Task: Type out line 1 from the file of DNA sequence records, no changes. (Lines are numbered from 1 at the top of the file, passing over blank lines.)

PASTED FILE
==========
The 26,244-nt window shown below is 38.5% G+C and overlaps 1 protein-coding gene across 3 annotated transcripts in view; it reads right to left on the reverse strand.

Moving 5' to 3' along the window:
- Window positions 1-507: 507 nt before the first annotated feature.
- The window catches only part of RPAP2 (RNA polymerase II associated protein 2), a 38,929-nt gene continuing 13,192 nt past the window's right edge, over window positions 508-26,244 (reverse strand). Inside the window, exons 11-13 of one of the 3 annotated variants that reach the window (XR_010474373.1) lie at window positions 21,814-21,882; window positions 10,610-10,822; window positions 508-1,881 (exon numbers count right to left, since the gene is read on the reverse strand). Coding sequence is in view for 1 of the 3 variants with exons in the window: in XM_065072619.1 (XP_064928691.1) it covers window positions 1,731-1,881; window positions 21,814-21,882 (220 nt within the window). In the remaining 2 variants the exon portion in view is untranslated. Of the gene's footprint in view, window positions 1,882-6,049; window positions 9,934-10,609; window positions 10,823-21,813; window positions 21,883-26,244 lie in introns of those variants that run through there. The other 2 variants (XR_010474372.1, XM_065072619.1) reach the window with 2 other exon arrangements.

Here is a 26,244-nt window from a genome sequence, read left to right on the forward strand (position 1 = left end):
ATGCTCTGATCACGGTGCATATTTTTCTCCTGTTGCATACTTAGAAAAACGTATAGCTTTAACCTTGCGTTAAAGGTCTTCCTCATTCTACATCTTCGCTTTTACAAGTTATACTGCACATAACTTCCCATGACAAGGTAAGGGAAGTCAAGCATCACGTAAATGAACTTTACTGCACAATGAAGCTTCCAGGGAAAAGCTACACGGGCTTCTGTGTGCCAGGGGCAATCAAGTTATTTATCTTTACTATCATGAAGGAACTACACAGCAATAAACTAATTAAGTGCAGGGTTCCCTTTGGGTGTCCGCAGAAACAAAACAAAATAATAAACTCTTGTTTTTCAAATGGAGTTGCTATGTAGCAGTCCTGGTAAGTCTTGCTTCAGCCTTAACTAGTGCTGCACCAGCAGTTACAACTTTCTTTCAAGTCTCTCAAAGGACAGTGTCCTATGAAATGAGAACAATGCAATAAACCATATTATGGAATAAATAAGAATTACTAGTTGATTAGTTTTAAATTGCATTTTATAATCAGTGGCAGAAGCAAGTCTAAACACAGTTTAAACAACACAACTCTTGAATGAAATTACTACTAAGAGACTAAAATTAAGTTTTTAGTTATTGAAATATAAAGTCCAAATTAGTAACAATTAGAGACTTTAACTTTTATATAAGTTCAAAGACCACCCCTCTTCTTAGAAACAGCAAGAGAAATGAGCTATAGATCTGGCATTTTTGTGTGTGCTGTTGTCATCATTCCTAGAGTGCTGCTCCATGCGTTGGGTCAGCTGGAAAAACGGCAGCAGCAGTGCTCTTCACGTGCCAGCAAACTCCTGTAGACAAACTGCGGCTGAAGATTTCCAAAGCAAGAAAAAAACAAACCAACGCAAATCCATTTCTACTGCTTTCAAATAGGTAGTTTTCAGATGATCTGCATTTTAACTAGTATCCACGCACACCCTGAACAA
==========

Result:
The 26,244-nt window shown below is 38.5% G+C and overlaps 1 protein-coding gene across 3 annotated transcripts in view; it reads right to left on the reverse strand.